Fall and winter travel is easier than ever, now that daylight saving time lasts longer than daylight losing time.
Even after the great fall-back darkness descends, you can find plenty of greatly off-season travel. You just need to remember that traveling north gives you even shorter days while traveling toward the equator and hugging the time zone line can give you an extra 30 minutes of sunlight even while staying in the states.
Of course, the temperatures drop everywhere in North America. This can work to your advantage as December is about the only good time to visit places such as Death Valley and Phoenix where normally your car would explode if left parked in the sun. Most of southern California is also more tolerable in the winter. Cool gives way to cold in other spots. This means that many park campgrounds and KOAs have turned off their water and closed their shower rooms. You end up paying $30 just for a place to shiver.
You will notice there are more foreign tourists. Something has changed in the last 10 years. Somewhere in Europe and Asia travel agencies are heavily marketing trips to US national parks in winter. We have been to packed Zion, Bryce and Grand Canyon parks in December and were about the only native US citizens. I get that it is probably cheaper to travel overseas during the off-season but it can be subzero in the parks and there is only about two hours of daylight. Though I don’t miss the summer crush of American family tourists, there is something exotic about seeing Indian parents with cold, crabby children looking out at the red rocks and cursing the lack of cell phone coverage.
While more foreign tourists are in the popular places, it seems there are more locals in the diners. We just got back from a tour of Wyoming where we found ourselves surrounded by locals in every restaurant we picked. It is as if they were just waiting to come out, once the tourist season was over. Fortunately, we blended in as AARP-eligible, but not quite Medicare eligible, white people. If we dress casually and talk quietly we can blend in almost anywhere in the West.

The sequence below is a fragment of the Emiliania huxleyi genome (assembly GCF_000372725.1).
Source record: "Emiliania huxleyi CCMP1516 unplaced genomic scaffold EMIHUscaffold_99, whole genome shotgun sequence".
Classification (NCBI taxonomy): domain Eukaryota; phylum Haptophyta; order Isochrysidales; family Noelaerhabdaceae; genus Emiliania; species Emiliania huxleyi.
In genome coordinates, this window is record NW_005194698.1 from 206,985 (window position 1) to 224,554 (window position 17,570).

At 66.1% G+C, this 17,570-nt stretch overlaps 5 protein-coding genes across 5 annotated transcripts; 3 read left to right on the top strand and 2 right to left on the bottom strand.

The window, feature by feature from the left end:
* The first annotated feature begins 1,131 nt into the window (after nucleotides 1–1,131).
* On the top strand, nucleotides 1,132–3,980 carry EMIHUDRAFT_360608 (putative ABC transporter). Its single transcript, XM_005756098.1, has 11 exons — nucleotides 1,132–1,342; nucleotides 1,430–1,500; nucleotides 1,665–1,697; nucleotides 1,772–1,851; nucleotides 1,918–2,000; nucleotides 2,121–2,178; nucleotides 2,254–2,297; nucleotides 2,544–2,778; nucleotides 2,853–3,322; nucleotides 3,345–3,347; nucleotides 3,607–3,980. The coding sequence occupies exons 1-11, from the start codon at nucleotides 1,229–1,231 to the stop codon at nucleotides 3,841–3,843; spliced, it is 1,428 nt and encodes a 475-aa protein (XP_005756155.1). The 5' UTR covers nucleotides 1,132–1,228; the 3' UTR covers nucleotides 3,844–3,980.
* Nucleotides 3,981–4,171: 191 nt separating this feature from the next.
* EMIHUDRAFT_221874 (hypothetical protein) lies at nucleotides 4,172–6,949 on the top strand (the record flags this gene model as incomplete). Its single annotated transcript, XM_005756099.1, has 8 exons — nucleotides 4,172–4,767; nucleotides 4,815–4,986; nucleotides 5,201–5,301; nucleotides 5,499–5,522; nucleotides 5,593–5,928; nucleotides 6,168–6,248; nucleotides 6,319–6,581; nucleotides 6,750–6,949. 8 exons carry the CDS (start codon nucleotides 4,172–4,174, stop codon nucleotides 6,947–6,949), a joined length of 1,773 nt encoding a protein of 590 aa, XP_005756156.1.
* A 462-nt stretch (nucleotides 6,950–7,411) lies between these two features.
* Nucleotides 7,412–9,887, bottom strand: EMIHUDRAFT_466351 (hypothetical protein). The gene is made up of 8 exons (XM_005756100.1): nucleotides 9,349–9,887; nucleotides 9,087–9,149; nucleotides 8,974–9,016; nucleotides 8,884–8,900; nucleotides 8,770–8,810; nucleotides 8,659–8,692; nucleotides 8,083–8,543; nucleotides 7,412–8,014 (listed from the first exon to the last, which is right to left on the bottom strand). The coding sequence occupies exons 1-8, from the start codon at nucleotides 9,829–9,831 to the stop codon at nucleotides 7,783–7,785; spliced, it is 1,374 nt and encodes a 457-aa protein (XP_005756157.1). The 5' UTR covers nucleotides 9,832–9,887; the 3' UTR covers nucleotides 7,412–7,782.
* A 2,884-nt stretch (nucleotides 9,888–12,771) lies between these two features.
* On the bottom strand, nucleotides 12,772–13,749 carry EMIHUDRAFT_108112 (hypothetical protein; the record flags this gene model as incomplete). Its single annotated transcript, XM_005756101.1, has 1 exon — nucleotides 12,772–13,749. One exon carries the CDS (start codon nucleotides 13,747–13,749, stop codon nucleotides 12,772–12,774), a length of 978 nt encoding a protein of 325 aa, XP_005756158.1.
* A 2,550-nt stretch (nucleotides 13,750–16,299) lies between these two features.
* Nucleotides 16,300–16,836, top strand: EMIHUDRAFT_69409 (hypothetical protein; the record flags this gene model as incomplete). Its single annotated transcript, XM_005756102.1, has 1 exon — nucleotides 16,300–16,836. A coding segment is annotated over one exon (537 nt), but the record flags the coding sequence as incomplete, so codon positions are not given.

While early December travel moves along at a blissful pace, we have learned that the week bookended by Christmas and New Year’s is the new high off-season. Death Valley, Zion and Bryce are often sold out this time of year. The highway from Los Angeles to Las Vegas is bumper to bumper. I guess because the Christmas hype lasts so long, people are ready to flee their homes the minute the packages are unwrapped.
True, some attractions are closed. Like the original Vacation movie, you might get to Wallyworld only to discover it is closed. Your favorite Northwest campground might be a mud hole. The whole east entrance to Yellowstone might be closed. Just about any highway in Wyoming might close at any minute. I once drove east to Iowa only to find that the entire state border was closed for two days due to ice storms. But you can still see Old Faithful in Yellowstone if you’re willing to ski in or take a snowmobile ride. And that may be the best way to see Old Faithful.
So yes, you could freeze to death traveling slightly-off season, but the experience might well be worth the risk.
Dennis Hinkamp is taking suggestions for Western winter trips this year.